Mr. Bush really seemed to be trying to outdo Richard Nixon. One of Nixon’s greatest abuses of power was his intent to use the federal agencies of our government “to screw [his] political enemies.” That was the plan of the infamous “Enemies List,” as explained by John Dean, Nixon’s White House counsel. Also, the burglary of the Democratic headquarters in the Watergate complex was approved by then-Attorney General of the United States John Mitchell. Mitchell was also the chairman of Nixon’s Committee to Re-elect the President (CREEP).
Mr. Bush, too, has been accused of politicizing the Justice Department to further the agenda of the Republican Party, particularly through his loyal lackey Att. Gen. Alberto Gonzales. Not only was party affiliation dominant in hiring practices at Justice, but eight federal attorneys apparently were fired because they would not help Republican politicians by prosecuting – or persecuting – their Democratic election opponents. Hopefully, Obama’s Attorney General Eric Holder will be able to restore the department to its proper purpose.
Also, Nixon authorized the wiretapping and bugging of civil rights activists and anti-Vietnam War protesters without the mandatory, constitutional warrants from the courts. After Nixon resigned from office in disgrace, Congress passed the FISA law. A special court of judges was created to authorize emergency surveillance warrants. Mr. Bush chose to ignore this basic and simple routine. These judges virtually never turned down a request, so why did Mr. Bush violate the law?
Mr. Bush also seemed to want to outdo Ronald Reagan. President Reagan was obsessed with proving that “government was the problem and not the solution.” He appointed people to run executive agencies who didn’t believe in those agencies and who had previously worked for those they were supposed to be regulating. Many of them also turned out to be a bunch of crooks, resulting in 17 of the Reagan administration’s record 31 criminal convictions.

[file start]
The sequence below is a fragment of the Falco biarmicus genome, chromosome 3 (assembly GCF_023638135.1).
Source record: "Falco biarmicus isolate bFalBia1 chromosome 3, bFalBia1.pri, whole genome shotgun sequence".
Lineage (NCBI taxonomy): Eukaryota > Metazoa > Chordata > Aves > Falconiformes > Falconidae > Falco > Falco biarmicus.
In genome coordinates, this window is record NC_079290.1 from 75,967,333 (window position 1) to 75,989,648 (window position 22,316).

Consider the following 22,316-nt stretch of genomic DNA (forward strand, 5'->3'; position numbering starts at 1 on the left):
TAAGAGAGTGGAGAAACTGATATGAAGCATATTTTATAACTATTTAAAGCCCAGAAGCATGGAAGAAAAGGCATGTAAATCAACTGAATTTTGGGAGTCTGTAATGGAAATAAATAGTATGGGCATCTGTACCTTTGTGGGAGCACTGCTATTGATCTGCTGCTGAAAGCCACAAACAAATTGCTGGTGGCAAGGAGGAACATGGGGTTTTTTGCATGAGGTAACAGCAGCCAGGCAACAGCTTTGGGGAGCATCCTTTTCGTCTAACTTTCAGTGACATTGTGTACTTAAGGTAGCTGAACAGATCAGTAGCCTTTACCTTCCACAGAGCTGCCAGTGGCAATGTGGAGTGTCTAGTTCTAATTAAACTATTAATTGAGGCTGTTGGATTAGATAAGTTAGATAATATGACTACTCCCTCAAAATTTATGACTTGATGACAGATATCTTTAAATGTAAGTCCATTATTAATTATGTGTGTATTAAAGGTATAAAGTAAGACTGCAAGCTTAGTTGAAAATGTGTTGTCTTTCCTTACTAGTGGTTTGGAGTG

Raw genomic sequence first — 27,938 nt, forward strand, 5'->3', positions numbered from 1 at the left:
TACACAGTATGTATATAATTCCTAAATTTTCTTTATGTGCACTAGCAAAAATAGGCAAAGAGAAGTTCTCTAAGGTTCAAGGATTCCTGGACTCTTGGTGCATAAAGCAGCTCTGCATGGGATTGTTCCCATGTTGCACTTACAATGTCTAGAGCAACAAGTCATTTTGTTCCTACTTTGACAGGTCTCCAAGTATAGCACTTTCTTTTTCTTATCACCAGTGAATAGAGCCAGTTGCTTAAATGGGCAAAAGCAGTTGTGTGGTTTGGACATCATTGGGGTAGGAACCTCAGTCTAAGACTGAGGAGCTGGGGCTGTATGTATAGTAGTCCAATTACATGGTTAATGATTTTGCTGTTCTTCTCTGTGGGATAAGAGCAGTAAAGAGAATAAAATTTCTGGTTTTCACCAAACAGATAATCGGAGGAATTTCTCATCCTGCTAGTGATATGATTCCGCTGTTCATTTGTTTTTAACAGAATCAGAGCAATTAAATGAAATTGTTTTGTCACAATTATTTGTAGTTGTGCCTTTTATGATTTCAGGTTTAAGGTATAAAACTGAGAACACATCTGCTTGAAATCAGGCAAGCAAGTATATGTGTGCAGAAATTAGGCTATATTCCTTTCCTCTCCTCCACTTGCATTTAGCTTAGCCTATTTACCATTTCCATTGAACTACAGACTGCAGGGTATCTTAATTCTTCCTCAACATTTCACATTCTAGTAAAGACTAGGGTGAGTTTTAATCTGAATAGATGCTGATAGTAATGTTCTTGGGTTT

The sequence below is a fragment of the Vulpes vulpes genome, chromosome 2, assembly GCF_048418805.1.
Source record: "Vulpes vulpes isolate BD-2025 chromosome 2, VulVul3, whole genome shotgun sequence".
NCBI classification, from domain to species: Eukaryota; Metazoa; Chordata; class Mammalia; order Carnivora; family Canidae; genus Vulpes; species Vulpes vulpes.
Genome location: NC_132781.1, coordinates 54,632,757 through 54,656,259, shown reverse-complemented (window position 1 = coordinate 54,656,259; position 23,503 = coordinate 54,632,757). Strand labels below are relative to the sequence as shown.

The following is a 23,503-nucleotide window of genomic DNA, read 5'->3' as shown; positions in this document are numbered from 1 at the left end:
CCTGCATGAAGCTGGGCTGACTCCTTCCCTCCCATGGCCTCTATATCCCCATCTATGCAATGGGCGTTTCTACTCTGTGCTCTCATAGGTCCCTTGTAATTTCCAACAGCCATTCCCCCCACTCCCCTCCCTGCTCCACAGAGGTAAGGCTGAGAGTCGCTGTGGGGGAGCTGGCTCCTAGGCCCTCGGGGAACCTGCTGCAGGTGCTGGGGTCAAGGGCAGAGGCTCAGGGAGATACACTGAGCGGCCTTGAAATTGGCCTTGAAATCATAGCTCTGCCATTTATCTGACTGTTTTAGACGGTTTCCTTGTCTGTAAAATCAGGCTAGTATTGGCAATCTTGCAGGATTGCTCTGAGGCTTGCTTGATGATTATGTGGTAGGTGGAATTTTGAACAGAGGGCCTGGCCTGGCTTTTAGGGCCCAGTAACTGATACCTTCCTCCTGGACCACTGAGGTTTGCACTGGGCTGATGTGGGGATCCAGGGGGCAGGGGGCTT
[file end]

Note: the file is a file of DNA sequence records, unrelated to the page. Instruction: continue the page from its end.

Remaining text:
Sadly, Mr. Bush seemed to have learned only one lesson from Reagan’s multiple mistakes. He appointed the same types, reportedly with the same instructions to undermine their agencies ability to function, to re-write rules and regulations. However, they were to do this any way possible, short of breaking the law. Apparently, it was presumed they would be repaid handsomely after they left the government. We don’t know for sure because for six years the Republican majority in Congress shirked its oversight responsibilities. The Treasury Department, FEMA, the Interior Department, and the EPA are examples of the wreckage done to our government agencies. Mr. Obama has a lot of rebuilding to do.
Mr. Bush’s “ghost” and legacy will haunt us for years to come. It’s important that Pres. Obama not make the same mistake as Gerald Ford. When Ford became president after Nixon resigned, he didn’t want to devote the rest of his presidency dealing with Nixon’s criminal activities. Hence, he chose to pardon Nixon for any crimes he may have committed. Thirty people in Nixon’s administration were convicted of criminal acts, but Nixon himself escaped legal judgment. The obvious lack of justice in this decision was not lost on the general public, and it helped cost Ford his own direct election in 1976. Mr. Obama should “let right be done.”
by David Offutt
A version of this essay was published February 28, 2009,
in the El Dorado News-Times as a letter to the editor.